On Tuesday night, the Mets only needed one inning of offense to secure a win over the Braves. On Wednesday, however, that production didn’t quite cut it.
New York jumped out to a two-run lead in the first at Truist Park, but Atlanta fired back early and often to hand the Mets a 20-2 loss. In a disastrous fourth inning, the Mets spent over half an hour in the field as the Braves sent 12 batters to the plate and scored seven of them. Matters hardly improved from there, and the Mets allowed 20-plus runs for just the fourth time in franchise history.
Even with an off-day back on June 24, the Mets have played 22 games in their past 20 days (thanks to a trio of doubleheaders in that span). They’ll have to play each of the next 11 days, too, before the All-Star break mercifully occurs July 12-15.
“There’s guys that, day-to-day, they felt some level of fatigue at times,” Mets manager Luis Rojas said. “I think we’ve done a good job of managing the days off, or when to pull a guy out of the game, or different things like that.”
There were plenty of opportunities to pull guys from Wednesday’s game, but the first Met to leave did so involuntarily: Starting pitcher David Peterson exited with right side soreness after a tumultuous three-plus innings, in which six of his final seven batters reached safely.
Another injury for a starting pitcher is the last thing the Mets need: Even with the emergence of Tylor Megill, they’ve barely piecemealed together a full rotation while four would-be starters sit on the injured list.
Rojas said Peterson felt a “sharp pain” in his side during the fourth inning, but the team is still awaiting test results on the severity of the issue.
“Let’s pray he’s OK,” Rojas said.
The fourth inning continued to unravel from there, as Sean Reid-Foley allowed four hits and a walk to six batters and failed to escape the inning. That at least gave way to the game’s lone silver lining for the Mets, which was the long-awaited MLB debut for No. 10 prospect Thomas Szapucki. The 2015 fifth-round pick missed some of 2017 and all of 2018 after undergoing Tommy John surgery, but he’s since managed to climb the Minor League ladder.
“I’ve been working for this a long time,” said Szapucki, who threw 82 pitches over 3 2/3 innings and allowed six runs. “Obviously not what I was looking for, but I was super happy I was able to get the team the innings they needed, and now our ‘pen’s fresh.”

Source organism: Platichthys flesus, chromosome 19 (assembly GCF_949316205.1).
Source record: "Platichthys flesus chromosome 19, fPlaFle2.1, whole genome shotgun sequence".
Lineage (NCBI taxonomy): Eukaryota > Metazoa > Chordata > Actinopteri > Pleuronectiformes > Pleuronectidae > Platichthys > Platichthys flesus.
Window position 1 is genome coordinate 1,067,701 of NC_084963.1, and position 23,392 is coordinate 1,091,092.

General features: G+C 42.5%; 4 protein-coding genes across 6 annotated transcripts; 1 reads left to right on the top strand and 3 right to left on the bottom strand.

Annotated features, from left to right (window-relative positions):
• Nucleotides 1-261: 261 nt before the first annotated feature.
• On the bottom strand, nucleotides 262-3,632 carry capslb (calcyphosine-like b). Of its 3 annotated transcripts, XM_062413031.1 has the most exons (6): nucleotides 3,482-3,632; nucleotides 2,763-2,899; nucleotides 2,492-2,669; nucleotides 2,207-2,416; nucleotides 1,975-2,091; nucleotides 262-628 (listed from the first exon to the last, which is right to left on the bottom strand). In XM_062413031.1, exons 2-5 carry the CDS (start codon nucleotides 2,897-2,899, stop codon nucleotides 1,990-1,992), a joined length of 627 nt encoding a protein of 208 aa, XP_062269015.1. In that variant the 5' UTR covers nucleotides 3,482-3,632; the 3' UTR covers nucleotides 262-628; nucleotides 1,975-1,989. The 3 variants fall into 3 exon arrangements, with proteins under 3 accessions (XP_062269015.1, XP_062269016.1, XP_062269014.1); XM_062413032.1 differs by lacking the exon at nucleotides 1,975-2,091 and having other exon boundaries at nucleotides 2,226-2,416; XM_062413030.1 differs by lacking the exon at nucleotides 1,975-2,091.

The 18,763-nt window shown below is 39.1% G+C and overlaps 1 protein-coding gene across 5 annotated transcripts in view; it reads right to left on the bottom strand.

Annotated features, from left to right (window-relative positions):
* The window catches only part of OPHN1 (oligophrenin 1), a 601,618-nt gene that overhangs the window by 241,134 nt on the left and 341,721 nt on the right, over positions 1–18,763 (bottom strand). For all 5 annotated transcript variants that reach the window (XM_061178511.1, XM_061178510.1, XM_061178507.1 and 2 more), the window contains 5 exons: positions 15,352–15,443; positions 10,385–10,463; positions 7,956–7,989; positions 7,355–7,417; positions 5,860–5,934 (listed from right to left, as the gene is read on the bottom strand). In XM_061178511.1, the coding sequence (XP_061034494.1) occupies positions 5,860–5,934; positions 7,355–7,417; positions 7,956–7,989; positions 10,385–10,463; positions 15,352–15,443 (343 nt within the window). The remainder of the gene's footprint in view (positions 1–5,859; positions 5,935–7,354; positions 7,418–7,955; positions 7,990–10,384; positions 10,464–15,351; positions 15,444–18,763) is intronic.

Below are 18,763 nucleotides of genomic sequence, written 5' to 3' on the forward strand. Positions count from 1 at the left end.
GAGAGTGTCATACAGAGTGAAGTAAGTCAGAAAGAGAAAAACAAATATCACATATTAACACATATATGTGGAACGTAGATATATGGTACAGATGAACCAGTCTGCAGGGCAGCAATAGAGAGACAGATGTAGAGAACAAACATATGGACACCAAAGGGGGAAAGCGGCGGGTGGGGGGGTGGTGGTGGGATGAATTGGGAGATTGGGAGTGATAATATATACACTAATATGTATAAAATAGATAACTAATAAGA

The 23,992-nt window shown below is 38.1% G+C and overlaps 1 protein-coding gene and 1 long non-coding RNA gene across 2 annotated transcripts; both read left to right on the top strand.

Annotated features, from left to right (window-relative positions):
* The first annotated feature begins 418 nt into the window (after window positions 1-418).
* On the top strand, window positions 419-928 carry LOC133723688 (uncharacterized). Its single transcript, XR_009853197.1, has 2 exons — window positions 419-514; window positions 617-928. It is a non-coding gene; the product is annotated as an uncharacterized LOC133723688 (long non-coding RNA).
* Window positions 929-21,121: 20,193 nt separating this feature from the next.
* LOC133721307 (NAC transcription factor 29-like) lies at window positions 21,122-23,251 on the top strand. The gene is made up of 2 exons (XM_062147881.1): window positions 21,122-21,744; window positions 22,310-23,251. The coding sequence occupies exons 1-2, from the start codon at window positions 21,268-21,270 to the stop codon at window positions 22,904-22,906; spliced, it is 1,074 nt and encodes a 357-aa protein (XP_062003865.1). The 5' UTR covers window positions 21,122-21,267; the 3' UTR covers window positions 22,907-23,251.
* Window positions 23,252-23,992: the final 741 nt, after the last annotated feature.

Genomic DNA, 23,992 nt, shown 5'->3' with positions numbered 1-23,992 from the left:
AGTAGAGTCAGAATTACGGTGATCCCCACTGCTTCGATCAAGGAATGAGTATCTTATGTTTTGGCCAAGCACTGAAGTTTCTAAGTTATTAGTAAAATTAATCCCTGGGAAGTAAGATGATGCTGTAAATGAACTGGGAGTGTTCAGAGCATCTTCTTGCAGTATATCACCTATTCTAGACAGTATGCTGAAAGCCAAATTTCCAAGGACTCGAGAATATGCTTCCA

While the Braves piled on in the run column, Rojas used the blowout as a way to give several of his regulars a breather. Francisco Lindor, Pete Alonso and Kevin Pillar were all lifted from the game, while James McCann moved from catcher to first base (the Mets intend to use McCann as a catcher on Thursday).
When Szapucki tired in the eighth, yielding a double and two walks to the first three batters, Rojas brought outfielder Albert Almora Jr. in to pitch. The results weren’t pretty -- a walk, a hit batsman and a three-run homer -- but at least nobody else in the bullpen was burned.
“There’s been a lot of things that we’ve done just to survive this stretch,” Rojas said.
Despite Wednesday’s ugly loss, and the fact the offense has averaged 2.4 runs over its past 16 games, the Mets can win a road series against the reigning National League East champions on Thursday. Oh, and the club is still clinging to a lead of its own in the division.
The grueling pre-All-Star stretch is far from over. But all things considered, the Mets are still in decent shape. Sometimes you plan to give certain players a day off, and other times an 18-run loss dictates those decisions.
“When you’re going through this stretch, you’ve still gotta give guys those days off,” Rojas said. “That’s what we’ve done. To make sure everyone goes through this (stretch) and is healthy, fresh and getting to the goal line.”